A dog from abroad - that's a good start

How exciting, your new dog is moving in! If your four-legged friend comes from abroad, a big change awaits him. Everything is strange and unfamiliar to him. He is torn from his familiar surroundings and now has to completely reorient himself.

You will now find out how you can make the adjustment easier for both of you and prepare a good start.

The arrival of a foreign dog

Maybe you found your four-legged friend at an animal welfare organization. Maybe you brought it back from vacation yourself. However you got into the dog, one thing is important to understand: moving to a new country is very stressful for him.

He spent the first few weeks, months or years of his life under different climatic conditions. As a street dog, he had to buy his own food and may have had bad experiences with people.

Life in an animal shelter in southern Europe cannot be compared to what you know from Germany. Many dogs often live here together in large groups. They are usually cared for by a few people and have to share the scarce attention with their fellows.

What you should be prepared for with an animal welfare dog from abroad are the following points:

  • Changes in nature can occur.
    The animal welfare organization can only describe a snapshot. How the dog behaves in a home environment is usually not known.
  • Character
    You are also dependent on the assessment of the animal protection organization in relation to your character. Don't place any expectations on him. Better be open and ready to embrace the quirks of your new companion.
  • Mediterranean diseases
    In southern Europe there are diseases that do not occur in Germany, e.g. leishmaniasis.
    Due to the long incubation period, signs of the disease can only appear much later. Pay close attention to any physical symptoms and consult a veterinarian if necessary.
  • The weather
    Does your new furry friend come from a warm country and move in with you in winter? Then it may be that he freezes. You probably know from your own experience how uncomfortable that is. Therefore, protect your four-legged friend with an appropriate dog coat.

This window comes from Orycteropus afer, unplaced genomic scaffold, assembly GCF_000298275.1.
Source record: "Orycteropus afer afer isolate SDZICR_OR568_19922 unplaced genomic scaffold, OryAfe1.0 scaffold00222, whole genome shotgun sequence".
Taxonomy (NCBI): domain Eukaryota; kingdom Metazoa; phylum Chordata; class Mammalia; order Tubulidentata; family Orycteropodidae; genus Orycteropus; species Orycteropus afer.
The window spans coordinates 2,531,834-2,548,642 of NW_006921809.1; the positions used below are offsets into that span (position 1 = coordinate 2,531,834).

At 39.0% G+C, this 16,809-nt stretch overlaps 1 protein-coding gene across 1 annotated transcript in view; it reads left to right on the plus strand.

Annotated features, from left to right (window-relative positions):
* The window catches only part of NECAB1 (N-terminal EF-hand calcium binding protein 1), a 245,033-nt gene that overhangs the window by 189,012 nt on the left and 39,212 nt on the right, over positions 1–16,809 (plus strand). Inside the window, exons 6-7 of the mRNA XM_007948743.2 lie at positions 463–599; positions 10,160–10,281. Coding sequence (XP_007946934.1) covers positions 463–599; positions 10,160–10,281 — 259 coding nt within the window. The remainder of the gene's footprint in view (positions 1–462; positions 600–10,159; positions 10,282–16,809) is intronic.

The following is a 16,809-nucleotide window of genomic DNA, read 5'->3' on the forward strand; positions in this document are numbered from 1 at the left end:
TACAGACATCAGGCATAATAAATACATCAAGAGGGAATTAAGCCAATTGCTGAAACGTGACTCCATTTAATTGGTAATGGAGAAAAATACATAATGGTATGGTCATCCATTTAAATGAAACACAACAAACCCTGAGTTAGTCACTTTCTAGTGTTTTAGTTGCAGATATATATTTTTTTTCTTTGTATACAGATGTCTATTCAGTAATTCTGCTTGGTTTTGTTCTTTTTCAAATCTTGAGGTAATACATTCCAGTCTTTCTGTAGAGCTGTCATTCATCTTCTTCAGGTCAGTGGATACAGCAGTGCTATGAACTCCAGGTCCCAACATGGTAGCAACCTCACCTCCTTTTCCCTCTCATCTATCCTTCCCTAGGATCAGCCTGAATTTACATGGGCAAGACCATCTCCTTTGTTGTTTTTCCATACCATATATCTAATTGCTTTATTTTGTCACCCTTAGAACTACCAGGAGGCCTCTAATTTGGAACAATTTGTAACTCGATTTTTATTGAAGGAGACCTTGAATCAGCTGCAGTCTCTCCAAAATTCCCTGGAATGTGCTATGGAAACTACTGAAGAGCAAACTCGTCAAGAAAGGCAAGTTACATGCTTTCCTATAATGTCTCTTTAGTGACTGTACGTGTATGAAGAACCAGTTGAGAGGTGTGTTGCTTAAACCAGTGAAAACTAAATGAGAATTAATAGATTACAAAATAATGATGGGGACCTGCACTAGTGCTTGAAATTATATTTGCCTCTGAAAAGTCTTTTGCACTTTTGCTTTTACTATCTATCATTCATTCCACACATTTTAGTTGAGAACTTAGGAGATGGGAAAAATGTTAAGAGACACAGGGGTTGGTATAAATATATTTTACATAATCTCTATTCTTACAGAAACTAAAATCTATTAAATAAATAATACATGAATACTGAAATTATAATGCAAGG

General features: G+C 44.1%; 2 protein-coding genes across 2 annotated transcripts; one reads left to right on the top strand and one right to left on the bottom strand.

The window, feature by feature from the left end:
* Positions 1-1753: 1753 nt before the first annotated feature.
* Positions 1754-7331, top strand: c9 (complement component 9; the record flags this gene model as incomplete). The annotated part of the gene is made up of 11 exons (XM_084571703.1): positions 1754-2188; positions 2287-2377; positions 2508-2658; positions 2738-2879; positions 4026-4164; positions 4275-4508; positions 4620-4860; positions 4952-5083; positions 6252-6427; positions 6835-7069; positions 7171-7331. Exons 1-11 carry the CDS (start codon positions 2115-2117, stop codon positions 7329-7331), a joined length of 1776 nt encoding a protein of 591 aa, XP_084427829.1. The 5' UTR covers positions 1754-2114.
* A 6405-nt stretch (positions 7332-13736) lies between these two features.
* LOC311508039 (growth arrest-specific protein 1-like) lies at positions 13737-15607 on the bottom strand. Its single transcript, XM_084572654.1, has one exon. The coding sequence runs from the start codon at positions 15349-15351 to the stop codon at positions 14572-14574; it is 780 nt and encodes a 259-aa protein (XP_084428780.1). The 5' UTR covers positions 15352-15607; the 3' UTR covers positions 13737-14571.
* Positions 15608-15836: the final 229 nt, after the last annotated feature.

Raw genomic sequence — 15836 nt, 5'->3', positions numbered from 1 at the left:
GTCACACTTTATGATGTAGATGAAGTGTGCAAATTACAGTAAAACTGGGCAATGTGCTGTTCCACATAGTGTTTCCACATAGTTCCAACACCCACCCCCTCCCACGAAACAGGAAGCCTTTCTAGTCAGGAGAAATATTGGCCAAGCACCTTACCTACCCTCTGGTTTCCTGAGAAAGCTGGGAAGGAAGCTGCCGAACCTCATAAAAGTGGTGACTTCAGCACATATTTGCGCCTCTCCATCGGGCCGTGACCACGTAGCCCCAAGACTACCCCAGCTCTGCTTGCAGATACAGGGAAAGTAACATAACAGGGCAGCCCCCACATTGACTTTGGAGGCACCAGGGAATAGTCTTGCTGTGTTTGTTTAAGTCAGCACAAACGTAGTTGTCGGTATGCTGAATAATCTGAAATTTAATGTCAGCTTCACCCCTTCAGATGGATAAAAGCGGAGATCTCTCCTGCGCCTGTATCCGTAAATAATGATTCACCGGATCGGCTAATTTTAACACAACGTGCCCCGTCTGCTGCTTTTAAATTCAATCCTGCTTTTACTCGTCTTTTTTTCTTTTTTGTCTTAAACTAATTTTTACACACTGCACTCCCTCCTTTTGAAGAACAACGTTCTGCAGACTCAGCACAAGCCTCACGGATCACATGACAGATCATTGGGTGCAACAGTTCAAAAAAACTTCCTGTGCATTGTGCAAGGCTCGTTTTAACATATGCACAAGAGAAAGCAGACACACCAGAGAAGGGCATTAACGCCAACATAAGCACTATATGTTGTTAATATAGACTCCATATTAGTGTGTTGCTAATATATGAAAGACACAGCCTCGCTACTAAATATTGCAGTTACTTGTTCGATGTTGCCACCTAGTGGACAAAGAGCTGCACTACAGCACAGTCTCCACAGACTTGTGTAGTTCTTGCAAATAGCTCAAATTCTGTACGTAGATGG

My two dogs are from Greece. Jule came to Germany from Crete 14 years ago through a club. I found Merle in Greece. She moved into our mobile home from one day to the next. In the near future I was required to have good observation skills in order to get to know them and to be able to assess them. Not only in relation to me, but also to Jule. From being housebroken to driving a car, Merle had to learn everything step by step.

What she cleverly hid from me in the first few days was her shrill voice. This only came to light after I was officially registered as its owner in the pet ID card. Thankfully, her charm makes up for her passion for barking.

The acclimatization of an animal protection dog

Despite all the joy about the new roommate, it is quickly forgotten that it takes a few weeks until he really settles in. You should be prepared for about six to 12 weeks. An anxious dog may take even longer to feel safe in a new environment.

Tip: Be sure to secure a scared dog with a special escape-proof harness.

Even if you would like to discover the whole area with your new friend right away, you should rather take it slow. What he needs most at the beginning is orientation and calm. He must have ample opportunity to digest the many impressions, and there are many of them.

For example:

  • New smells and sounds
  • New daily routines and walkies
  • New lining
  • New people, possibly also new animals

Maybe this is his first time living in a house. And walking on a leash or wearing a collar may also be new to him. The combination of all these factors means stress for your dog.

Some dogs are good at relieving stress by chewing. So offer your four-legged friend different chewing objects that he can occupy himself with. It is also important to have a retreat where he can stay undisturbed.

Less is more

Keep the first few days consciously quiet and avoid visitors. There is always enough time for that later. Only take your new dog for short walks and give him the opportunity to explore everything at his own pace. Walks of a maximum of 30 minutes are perfectly sufficient in the beginning.

You two still have plenty of opportunities for exciting excursions and entertaining activities. Don't put pressure on me to show or offer him everything directly. Just be there for him and get to know him - that's what your new friend needs most.